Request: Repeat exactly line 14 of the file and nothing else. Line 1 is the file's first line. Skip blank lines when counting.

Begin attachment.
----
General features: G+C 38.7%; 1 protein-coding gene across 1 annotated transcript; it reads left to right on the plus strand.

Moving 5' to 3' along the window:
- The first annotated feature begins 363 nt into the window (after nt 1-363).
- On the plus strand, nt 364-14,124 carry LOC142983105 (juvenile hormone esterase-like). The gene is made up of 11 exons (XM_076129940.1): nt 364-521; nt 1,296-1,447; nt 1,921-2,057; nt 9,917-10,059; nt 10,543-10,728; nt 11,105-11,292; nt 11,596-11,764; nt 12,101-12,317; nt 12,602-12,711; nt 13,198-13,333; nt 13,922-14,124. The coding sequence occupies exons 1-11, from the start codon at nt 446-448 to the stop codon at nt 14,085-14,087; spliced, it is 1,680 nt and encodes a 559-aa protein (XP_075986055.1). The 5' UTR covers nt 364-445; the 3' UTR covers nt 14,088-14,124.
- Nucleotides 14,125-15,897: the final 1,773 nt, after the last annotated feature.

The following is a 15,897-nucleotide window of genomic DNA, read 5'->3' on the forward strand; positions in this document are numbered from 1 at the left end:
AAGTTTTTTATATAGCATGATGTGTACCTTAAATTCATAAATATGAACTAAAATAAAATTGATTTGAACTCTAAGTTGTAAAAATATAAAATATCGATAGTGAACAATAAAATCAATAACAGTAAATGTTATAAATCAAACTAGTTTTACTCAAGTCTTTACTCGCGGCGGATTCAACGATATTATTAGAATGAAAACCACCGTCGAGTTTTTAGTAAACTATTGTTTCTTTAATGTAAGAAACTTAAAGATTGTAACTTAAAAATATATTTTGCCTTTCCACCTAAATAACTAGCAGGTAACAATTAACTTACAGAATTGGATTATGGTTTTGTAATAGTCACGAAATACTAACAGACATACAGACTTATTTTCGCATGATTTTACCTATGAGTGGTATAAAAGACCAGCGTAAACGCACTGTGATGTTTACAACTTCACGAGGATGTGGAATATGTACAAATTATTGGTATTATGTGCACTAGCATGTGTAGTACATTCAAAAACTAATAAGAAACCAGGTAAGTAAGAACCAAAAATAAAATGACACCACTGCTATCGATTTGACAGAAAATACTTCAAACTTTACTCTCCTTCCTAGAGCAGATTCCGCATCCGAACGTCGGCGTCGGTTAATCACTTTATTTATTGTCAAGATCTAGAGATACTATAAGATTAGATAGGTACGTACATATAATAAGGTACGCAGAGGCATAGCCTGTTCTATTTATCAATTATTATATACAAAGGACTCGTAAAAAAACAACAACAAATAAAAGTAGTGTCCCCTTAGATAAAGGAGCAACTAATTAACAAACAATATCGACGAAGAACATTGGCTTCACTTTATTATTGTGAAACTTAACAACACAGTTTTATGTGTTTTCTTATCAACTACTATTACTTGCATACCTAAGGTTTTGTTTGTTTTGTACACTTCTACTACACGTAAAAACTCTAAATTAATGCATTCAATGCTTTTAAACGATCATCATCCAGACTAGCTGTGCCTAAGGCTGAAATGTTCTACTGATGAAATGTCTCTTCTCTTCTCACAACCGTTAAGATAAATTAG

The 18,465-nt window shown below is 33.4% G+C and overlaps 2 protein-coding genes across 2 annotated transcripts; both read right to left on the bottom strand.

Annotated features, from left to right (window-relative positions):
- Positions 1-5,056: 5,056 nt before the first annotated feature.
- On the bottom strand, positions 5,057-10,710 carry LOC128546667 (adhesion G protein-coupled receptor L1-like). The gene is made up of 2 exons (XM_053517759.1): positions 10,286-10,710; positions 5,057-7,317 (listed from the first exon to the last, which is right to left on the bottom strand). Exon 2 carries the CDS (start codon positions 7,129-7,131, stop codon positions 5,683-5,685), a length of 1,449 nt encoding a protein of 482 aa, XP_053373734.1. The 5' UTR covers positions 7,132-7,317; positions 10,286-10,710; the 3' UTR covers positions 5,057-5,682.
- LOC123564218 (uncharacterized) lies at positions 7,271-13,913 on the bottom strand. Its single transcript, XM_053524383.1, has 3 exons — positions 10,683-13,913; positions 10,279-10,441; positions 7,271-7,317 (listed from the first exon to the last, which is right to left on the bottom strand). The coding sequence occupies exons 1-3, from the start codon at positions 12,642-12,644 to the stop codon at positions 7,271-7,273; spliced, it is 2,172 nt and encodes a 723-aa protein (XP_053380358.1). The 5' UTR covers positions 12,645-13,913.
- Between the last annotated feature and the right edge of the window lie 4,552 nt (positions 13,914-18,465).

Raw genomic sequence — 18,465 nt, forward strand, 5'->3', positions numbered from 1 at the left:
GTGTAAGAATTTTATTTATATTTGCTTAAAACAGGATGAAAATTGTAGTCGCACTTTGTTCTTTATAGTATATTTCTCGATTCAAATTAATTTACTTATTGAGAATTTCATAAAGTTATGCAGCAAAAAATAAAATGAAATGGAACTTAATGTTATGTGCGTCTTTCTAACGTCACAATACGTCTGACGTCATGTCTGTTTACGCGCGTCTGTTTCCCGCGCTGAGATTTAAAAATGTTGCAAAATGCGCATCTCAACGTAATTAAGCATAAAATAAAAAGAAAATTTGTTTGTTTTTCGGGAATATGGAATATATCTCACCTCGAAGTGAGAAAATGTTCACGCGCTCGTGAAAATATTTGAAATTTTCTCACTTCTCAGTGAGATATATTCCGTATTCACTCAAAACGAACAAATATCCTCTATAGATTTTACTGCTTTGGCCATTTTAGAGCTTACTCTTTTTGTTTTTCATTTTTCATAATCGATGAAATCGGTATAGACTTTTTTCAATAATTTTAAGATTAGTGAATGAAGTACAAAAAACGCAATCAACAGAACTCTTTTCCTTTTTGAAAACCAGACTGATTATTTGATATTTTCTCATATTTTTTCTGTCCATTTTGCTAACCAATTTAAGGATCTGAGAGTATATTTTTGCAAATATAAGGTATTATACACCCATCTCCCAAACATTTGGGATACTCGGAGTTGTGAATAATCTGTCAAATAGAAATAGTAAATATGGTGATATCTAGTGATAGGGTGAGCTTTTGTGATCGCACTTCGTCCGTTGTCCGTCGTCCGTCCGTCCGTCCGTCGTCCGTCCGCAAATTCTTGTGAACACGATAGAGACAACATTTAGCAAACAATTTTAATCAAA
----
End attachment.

Raw genomic sequence — 18,465 nt, forward strand, 5'->3', positions numbered from 1 at the left: